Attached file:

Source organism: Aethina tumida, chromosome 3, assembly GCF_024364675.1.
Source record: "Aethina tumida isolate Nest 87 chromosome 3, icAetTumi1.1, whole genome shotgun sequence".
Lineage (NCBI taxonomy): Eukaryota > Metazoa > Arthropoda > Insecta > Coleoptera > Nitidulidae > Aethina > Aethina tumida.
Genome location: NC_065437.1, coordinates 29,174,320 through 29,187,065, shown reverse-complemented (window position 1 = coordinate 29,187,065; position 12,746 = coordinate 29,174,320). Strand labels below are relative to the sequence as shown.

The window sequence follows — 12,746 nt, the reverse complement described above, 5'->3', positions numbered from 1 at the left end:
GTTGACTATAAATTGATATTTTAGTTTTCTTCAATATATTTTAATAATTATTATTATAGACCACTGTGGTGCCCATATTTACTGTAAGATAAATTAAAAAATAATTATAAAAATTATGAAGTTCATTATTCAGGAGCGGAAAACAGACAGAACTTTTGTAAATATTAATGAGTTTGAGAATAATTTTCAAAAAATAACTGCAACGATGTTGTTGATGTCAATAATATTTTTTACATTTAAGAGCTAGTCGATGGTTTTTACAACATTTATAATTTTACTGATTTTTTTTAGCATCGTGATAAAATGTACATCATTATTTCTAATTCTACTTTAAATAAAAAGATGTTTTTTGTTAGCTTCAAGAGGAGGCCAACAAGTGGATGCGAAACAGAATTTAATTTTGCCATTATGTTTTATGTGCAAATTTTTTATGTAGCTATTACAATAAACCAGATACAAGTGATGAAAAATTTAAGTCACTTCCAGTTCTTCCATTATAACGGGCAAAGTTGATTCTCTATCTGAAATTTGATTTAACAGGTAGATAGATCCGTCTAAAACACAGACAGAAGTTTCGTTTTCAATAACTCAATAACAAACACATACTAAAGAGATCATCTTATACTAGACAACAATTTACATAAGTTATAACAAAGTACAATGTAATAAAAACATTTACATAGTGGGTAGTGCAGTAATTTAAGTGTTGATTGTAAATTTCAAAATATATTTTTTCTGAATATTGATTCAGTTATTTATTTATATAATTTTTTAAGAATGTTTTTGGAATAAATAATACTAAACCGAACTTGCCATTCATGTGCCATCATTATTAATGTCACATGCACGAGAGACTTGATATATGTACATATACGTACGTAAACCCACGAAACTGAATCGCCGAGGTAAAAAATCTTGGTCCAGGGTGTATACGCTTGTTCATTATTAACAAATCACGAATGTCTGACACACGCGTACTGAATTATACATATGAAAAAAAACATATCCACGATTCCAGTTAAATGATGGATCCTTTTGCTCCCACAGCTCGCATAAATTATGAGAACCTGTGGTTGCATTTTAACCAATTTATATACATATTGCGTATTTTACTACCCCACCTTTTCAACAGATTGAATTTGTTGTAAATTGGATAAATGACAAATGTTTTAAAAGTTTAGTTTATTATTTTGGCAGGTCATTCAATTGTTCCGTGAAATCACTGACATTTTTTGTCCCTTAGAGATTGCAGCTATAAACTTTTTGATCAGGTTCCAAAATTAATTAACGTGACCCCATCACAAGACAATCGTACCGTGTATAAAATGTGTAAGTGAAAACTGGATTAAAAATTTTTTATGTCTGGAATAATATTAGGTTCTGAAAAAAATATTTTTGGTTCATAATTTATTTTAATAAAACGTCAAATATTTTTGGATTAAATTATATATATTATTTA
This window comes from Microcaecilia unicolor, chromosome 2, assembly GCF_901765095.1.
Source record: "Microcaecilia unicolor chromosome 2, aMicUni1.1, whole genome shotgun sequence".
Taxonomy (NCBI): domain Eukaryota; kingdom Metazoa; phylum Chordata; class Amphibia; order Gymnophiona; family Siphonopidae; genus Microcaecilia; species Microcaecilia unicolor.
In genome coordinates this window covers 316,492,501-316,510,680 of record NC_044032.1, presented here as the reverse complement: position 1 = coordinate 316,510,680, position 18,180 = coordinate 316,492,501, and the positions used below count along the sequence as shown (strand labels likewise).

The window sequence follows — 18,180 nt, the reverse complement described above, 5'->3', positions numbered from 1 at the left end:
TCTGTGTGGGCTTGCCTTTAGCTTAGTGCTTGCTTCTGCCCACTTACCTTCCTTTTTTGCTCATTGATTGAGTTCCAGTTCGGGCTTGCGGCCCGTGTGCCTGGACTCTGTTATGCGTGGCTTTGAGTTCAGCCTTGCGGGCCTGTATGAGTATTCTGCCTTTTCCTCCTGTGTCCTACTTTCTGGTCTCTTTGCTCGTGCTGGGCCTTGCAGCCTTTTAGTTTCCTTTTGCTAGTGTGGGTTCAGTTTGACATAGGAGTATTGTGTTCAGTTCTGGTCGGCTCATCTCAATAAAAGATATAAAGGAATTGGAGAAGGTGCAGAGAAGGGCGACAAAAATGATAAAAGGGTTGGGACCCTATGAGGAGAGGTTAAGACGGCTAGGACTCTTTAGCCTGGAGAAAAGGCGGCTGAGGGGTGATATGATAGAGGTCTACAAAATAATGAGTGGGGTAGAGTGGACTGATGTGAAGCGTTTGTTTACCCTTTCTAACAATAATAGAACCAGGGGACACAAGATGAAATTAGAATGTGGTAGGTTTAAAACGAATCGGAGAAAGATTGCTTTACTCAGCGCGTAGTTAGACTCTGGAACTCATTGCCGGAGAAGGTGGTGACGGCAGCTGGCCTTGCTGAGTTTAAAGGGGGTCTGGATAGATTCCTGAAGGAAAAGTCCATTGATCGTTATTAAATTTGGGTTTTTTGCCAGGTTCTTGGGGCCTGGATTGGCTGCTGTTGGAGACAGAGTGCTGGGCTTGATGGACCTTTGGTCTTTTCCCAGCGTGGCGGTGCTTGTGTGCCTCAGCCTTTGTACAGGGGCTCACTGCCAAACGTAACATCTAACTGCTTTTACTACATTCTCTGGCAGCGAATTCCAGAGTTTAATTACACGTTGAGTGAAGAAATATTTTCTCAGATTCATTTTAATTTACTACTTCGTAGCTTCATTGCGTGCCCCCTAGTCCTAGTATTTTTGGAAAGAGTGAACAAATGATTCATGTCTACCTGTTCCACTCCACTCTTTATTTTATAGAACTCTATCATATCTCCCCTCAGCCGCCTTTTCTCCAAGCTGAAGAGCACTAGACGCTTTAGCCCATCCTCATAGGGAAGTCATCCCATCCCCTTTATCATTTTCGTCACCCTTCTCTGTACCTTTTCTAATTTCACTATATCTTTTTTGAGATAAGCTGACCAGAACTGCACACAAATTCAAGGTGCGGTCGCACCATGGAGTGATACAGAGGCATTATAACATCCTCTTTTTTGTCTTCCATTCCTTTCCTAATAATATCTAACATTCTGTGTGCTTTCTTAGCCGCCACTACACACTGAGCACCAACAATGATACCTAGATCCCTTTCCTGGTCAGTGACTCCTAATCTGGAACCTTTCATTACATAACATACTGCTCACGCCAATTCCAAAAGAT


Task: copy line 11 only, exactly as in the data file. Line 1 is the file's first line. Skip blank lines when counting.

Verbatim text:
The window sequence follows — 18,180 nt, the reverse complement described above, 5'->3', positions numbered from 1 at the left end: